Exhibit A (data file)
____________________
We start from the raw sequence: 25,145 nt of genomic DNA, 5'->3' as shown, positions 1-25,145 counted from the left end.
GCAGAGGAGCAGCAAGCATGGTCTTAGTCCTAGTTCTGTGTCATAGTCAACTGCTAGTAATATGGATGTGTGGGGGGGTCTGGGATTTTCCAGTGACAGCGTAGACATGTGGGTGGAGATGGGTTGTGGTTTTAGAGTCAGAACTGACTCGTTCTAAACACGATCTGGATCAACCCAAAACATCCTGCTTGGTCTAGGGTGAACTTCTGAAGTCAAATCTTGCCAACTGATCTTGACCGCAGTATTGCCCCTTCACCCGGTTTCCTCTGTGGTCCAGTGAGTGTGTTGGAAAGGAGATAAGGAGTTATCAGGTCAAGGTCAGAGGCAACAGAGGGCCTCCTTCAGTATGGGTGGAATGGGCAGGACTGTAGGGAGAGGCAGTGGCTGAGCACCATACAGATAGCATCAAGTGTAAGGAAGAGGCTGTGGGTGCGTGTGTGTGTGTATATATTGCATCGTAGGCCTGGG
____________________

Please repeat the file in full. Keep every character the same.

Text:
We start from the raw sequence: 25,145 nt of genomic DNA, 5'->3' as shown, positions 1-25,145 counted from the left end.
GCAGAGGAGCAGCAAGCATGGTCTTAGTCCTAGTTCTGTGTCATAGTCAACTGCTAGTAATATGGATGTGTGGGGGGGTCTGGGATTTTCCAGTGACAGCGTAGACATGTGGGTGGAGATGGGTTGTGGTTTTAGAGTCAGAACTGACTCGTTCTAAACACGATCTGGATCAACCCAAAACATCCTGCTTGGTCTAGGGTGAACTTCTGAAGTCAAATCTTGCCAACTGATCTTGACCGCAGTATTGCCCCTTCACCCGGTTTCCTCTGTGGTCCAGTGAGTGTGTTGGAAAGGAGATAAGGAGTTATCAGGTCAAGGTCAGAGGCAACAGAGGGCCTCCTTCAGTATGGGTGGAATGGGCAGGACTGTAGGGAGAGGCAGTGGCTGAGCACCATACAGATAGCATCAAGTGTAAGGAAGAGGCTGTGGGTGCGTGTGTGTGTGTATATATTGCATCGTAGGCCTGGG